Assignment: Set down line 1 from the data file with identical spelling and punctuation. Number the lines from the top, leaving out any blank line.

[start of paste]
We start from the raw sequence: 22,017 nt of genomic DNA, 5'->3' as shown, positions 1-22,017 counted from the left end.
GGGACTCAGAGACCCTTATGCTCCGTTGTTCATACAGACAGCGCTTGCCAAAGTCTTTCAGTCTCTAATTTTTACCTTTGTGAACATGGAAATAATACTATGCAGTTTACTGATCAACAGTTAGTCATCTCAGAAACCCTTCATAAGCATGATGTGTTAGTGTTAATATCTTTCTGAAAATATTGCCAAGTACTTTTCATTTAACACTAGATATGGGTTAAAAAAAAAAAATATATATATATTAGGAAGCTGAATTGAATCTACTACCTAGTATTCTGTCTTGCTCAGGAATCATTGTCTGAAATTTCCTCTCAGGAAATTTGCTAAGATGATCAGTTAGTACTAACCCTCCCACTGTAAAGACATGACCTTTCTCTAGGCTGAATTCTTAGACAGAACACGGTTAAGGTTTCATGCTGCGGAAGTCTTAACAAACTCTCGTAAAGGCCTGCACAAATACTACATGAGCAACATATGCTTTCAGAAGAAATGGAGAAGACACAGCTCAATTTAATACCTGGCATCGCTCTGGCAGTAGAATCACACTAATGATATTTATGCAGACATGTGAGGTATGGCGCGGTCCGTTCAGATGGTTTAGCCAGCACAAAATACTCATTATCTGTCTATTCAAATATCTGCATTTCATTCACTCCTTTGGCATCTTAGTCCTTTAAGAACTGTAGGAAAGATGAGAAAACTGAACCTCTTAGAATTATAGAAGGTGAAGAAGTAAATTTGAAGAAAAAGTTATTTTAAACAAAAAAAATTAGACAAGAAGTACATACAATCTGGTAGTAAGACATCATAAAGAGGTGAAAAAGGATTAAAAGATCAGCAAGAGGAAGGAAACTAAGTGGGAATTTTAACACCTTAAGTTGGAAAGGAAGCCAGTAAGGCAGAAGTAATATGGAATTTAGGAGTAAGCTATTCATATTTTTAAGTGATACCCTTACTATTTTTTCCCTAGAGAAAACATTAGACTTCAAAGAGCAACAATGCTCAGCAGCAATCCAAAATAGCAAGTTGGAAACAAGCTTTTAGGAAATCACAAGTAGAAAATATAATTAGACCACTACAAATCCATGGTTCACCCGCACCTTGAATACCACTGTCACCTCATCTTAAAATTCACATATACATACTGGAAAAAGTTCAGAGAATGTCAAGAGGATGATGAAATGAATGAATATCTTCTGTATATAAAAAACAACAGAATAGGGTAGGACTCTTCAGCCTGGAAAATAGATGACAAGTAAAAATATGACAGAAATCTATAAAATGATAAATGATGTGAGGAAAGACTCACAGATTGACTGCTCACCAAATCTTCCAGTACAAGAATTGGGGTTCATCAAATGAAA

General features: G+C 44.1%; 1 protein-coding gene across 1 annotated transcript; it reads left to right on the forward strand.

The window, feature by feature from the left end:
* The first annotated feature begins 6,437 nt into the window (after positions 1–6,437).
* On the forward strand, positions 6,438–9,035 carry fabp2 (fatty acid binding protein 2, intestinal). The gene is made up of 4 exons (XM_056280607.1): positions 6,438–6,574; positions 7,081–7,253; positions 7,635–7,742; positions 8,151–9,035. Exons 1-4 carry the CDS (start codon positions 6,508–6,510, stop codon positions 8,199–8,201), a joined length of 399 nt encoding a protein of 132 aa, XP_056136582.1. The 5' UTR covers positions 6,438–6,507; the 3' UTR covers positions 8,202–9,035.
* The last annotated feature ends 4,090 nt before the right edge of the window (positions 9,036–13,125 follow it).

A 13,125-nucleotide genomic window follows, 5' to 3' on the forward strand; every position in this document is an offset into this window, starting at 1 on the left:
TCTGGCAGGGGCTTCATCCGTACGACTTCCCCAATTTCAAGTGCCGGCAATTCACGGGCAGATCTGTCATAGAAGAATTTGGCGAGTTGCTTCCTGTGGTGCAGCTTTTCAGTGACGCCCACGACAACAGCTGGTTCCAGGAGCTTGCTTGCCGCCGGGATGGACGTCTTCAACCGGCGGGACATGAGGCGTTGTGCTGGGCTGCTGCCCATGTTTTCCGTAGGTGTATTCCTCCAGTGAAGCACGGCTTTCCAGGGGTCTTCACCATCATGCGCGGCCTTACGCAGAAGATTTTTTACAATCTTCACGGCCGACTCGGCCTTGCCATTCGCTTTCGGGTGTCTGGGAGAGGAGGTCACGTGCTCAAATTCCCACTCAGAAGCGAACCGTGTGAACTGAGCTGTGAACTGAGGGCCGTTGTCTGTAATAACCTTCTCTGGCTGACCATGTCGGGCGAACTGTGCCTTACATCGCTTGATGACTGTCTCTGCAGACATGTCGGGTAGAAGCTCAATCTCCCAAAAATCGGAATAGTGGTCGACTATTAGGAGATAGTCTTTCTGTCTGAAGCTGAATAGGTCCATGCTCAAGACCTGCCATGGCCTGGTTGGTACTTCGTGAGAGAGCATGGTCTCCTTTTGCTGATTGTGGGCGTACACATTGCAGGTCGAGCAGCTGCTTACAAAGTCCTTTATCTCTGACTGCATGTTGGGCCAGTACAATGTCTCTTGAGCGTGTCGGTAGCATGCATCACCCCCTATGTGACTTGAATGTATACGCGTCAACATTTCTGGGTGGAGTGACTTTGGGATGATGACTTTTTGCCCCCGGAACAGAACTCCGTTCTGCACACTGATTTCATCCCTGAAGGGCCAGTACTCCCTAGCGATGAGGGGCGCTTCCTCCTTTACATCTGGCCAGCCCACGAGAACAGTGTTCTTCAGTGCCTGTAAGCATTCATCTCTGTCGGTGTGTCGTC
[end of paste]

We start from the raw sequence: 22,017 nt of genomic DNA, 5'->3' as shown, positions 1-22,017 counted from the left end.